Currently, some specific limitations and frames exist in the states where physician aid in dying is legal. The examples of such restrictions for patients who request PAD are age (18 or older), being terminally ill, the mental capability of making decisions, and a prognosis of six or fewer months to live. In addition, such a patient must be a resident of a state where it is legal to perform MAID, must act voluntarily, and must be able to self-administer medications (“New Jersey Senate Bill 1072”, 2019). All these requirements must be proved by documents and officially confirmed. It makes the process of PAD complicated and, taking into account requirements for a physician and witnesses, it can also be time-consuming. However, such precautions are understandable, since they provide safety of the process.

It is impossible to deny that such restrictions and requirements are crucial in the policy of MAID. However, apart from being a complicated and time-consuming process, it also creates certain barriers that prevent terminally ill patients from gaining this assistance. For instance, there are patients with neurologic illnesses, such as amyotrophic lateral sclerosis, who experience difficulties with swallowing because of declining mobility in later stages. These patients cannot fulfill the terms and, consequently, cannot obtain PAD, though their disease is also terminal and their state matches other requirements.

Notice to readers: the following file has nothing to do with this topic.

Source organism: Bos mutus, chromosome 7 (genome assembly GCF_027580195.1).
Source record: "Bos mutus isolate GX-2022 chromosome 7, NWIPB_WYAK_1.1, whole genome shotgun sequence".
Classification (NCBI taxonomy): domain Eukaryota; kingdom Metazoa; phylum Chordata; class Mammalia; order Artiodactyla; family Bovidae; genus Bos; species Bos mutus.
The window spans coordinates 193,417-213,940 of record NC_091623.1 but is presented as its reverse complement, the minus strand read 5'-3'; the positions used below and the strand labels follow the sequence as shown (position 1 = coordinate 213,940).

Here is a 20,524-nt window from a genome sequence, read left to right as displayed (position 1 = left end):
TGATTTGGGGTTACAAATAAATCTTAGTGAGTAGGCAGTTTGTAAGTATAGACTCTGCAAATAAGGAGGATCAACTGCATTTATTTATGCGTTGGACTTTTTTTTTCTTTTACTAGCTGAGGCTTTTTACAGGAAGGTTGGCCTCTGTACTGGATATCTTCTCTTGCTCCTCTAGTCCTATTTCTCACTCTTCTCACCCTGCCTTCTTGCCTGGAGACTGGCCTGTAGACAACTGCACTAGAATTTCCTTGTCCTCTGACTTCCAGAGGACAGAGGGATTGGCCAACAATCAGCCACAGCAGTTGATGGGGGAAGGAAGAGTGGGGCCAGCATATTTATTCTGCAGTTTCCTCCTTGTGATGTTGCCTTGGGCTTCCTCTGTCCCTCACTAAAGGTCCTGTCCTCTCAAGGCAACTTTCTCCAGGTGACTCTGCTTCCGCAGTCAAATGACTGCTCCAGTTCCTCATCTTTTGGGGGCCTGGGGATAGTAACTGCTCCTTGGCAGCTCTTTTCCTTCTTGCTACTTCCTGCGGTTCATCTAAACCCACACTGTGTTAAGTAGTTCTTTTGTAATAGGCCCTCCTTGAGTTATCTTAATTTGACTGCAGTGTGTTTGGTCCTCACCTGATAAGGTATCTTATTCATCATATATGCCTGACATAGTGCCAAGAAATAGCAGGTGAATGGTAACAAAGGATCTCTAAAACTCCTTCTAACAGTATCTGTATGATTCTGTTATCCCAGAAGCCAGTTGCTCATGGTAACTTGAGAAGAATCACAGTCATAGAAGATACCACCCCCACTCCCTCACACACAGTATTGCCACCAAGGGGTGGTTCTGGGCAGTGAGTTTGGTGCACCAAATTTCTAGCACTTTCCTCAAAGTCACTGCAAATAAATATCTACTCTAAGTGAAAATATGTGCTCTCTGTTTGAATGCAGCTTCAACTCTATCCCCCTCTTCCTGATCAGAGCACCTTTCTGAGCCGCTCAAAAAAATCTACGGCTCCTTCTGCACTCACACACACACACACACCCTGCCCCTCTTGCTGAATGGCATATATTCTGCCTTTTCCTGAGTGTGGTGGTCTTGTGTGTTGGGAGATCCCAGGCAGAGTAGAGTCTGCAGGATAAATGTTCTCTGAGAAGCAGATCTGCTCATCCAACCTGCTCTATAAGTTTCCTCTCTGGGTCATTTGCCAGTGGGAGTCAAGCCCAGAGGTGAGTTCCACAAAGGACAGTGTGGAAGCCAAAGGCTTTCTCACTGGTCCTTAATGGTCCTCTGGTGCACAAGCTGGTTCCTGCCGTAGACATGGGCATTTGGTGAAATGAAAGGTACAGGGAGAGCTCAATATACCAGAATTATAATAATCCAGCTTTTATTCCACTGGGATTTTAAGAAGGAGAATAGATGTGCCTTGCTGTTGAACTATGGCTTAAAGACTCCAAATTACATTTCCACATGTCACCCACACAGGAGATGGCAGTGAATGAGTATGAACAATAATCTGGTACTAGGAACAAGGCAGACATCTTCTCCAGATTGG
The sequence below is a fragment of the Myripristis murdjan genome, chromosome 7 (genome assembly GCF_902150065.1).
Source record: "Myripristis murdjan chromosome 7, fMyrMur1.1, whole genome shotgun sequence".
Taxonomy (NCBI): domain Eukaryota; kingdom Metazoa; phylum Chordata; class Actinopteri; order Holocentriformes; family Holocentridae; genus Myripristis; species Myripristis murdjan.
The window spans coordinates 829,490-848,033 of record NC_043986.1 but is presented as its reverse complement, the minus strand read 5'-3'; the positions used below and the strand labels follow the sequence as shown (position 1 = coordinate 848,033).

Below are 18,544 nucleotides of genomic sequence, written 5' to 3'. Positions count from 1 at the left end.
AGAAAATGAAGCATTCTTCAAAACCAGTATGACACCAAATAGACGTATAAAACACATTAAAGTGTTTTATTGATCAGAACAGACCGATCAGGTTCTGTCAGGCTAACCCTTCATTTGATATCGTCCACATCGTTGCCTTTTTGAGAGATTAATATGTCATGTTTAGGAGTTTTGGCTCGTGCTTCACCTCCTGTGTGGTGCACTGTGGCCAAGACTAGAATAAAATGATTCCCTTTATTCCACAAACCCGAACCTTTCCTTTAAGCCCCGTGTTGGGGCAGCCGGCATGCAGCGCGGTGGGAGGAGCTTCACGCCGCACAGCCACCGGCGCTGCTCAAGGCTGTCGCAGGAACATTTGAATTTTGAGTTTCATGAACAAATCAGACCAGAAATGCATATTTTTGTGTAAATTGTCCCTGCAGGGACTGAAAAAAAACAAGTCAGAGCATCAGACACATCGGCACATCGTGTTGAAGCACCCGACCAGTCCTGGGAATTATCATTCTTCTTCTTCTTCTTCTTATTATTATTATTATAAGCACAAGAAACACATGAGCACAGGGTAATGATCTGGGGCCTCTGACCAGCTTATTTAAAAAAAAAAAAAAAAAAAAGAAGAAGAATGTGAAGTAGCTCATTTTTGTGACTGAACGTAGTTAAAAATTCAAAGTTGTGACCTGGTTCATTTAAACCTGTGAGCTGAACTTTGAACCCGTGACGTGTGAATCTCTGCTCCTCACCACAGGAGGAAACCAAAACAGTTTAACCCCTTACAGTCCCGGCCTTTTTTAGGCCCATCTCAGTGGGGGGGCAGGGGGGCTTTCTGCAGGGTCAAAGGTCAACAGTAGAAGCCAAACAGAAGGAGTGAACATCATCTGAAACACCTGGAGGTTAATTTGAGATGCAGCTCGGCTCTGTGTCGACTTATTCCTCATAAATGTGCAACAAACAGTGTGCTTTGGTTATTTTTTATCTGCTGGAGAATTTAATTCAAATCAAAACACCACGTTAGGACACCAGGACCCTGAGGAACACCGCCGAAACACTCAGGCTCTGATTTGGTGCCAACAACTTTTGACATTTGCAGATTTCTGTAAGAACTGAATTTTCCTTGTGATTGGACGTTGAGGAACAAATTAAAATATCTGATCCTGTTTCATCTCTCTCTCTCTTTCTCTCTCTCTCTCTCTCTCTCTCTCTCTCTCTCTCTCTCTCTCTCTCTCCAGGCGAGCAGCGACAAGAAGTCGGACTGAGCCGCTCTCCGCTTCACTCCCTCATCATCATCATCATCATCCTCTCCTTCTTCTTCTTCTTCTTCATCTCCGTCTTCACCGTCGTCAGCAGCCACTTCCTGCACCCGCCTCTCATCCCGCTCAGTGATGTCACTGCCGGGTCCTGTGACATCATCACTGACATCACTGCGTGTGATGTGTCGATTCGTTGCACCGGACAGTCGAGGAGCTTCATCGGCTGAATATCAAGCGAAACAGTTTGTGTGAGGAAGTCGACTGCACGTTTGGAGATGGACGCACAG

One more significant point about barriers to MAID is the moral objections of physicians. According to Shavelson (2020), this issue has reached such a massive scale that a tiny number of physicians take part in PAD. Interestingly enough, these objections include a lack of experience and training. In other words, many physicians rejecting applying MAID solely feel uncomfortable about using technics and methods that they have not been taught. Consequently, even legalized MAID is not widely used because of the lack of physicians able to perform it. It turns into an utterly challenging task for terminally ill patients to successfully find a doctor who would respond positively to such a request.

However, the fear and unwillingness of doctors to perform MAID is utterly understandable. For instance, Anderson’s (2000) film shows the story of Dr. Kevorkian, who had been practicing MAID long before it started to become so widely legalized and used. The point is, Dr. Kevorkian, revealed the nature of PAD by taping one of his patients desiring to die because of severe suffering. As a result, despite enlightening the issue with a good intention of studying it more, Kevorkian was sentenced and went to prison. The patient who was tapped signed the agreement papers twice, but still, it was not considered as an argument in favor of Dr. Kevorkian.